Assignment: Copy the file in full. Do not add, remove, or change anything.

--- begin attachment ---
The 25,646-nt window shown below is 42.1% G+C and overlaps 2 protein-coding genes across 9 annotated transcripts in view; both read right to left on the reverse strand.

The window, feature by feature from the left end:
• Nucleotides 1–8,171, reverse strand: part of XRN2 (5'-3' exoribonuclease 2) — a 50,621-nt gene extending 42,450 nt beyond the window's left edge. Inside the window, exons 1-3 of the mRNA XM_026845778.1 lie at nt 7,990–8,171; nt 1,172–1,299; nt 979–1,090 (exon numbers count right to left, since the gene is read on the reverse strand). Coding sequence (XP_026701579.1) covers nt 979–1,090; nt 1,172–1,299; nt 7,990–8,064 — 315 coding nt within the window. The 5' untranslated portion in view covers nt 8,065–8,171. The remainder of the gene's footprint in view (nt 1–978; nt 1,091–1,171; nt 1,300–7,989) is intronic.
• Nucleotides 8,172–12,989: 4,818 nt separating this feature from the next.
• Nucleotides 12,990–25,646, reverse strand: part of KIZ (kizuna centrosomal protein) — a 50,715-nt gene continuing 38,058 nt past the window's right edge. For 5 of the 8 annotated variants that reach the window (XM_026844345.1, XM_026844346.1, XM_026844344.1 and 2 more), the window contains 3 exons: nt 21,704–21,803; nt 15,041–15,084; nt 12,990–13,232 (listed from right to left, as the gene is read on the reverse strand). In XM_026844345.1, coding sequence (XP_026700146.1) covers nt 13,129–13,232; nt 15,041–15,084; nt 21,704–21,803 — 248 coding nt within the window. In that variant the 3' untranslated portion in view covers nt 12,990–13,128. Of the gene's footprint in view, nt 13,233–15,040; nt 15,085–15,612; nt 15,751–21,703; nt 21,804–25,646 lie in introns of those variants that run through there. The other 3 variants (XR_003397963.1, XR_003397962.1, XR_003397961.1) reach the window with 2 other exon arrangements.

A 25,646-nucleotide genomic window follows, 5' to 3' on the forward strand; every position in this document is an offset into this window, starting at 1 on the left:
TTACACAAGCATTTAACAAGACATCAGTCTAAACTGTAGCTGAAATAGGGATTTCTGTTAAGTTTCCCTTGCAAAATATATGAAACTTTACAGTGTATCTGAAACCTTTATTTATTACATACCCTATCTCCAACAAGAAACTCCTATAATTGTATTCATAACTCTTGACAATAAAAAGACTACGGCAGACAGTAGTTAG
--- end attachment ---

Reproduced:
The 25,646-nt window shown below is 42.1% G+C and overlaps 2 protein-coding genes across 9 annotated transcripts in view; both read right to left on the reverse strand.

The window, feature by feature from the left end:
• Nucleotides 1–8,171, reverse strand: part of XRN2 (5'-3' exoribonuclease 2) — a 50,621-nt gene extending 42,450 nt beyond the window's left edge. Inside the window, exons 1-3 of the mRNA XM_026845778.1 lie at nt 7,990–8,171; nt 1,172–1,299; nt 979–1,090 (exon numbers count right to left, since the gene is read on the reverse strand). Coding sequence (XP_026701579.1) covers nt 979–1,090; nt 1,172–1,299; nt 7,990–8,064 — 315 coding nt within the window. The 5' untranslated portion in view covers nt 8,065–8,171. The remainder of the gene's footprint in view (nt 1–978; nt 1,091–1,171; nt 1,300–7,989) is intronic.
• Nucleotides 8,172–12,989: 4,818 nt separating this feature from the next.
• Nucleotides 12,990–25,646, reverse strand: part of KIZ (kizuna centrosomal protein) — a 50,715-nt gene continuing 38,058 nt past the window's right edge. For 5 of the 8 annotated variants that reach the window (XM_026844345.1, XM_026844346.1, XM_026844344.1 and 2 more), the window contains 3 exons: nt 21,704–21,803; nt 15,041–15,084; nt 12,990–13,232 (listed from right to left, as the gene is read on the reverse strand). In XM_026844345.1, coding sequence (XP_026700146.1) covers nt 13,129–13,232; nt 15,041–15,084; nt 21,704–21,803 — 248 coding nt within the window. In that variant the 3' untranslated portion in view covers nt 12,990–13,128. Of the gene's footprint in view, nt 13,233–15,040; nt 15,085–15,612; nt 15,751–21,703; nt 21,804–25,646 lie in introns of those variants that run through there. The other 3 variants (XR_003397963.1, XR_003397962.1, XR_003397961.1) reach the window with 2 other exon arrangements.

A 25,646-nucleotide genomic window follows, 5' to 3' on the forward strand; every position in this document is an offset into this window, starting at 1 on the left:
TTACACAAGCATTTAACAAGACATCAGTCTAAACTGTAGCTGAAATAGGGATTTCTGTTAAGTTTCCCTTGCAAAATATATGAAACTTTACAGTGTATCTGAAACCTTTATTTATTACATACCCTATCTCCAACAAGAAACTCCTATAATTGTATTCATAACTCTTGACAATAAAAAGACTACGGCAGACAGTAGTTAG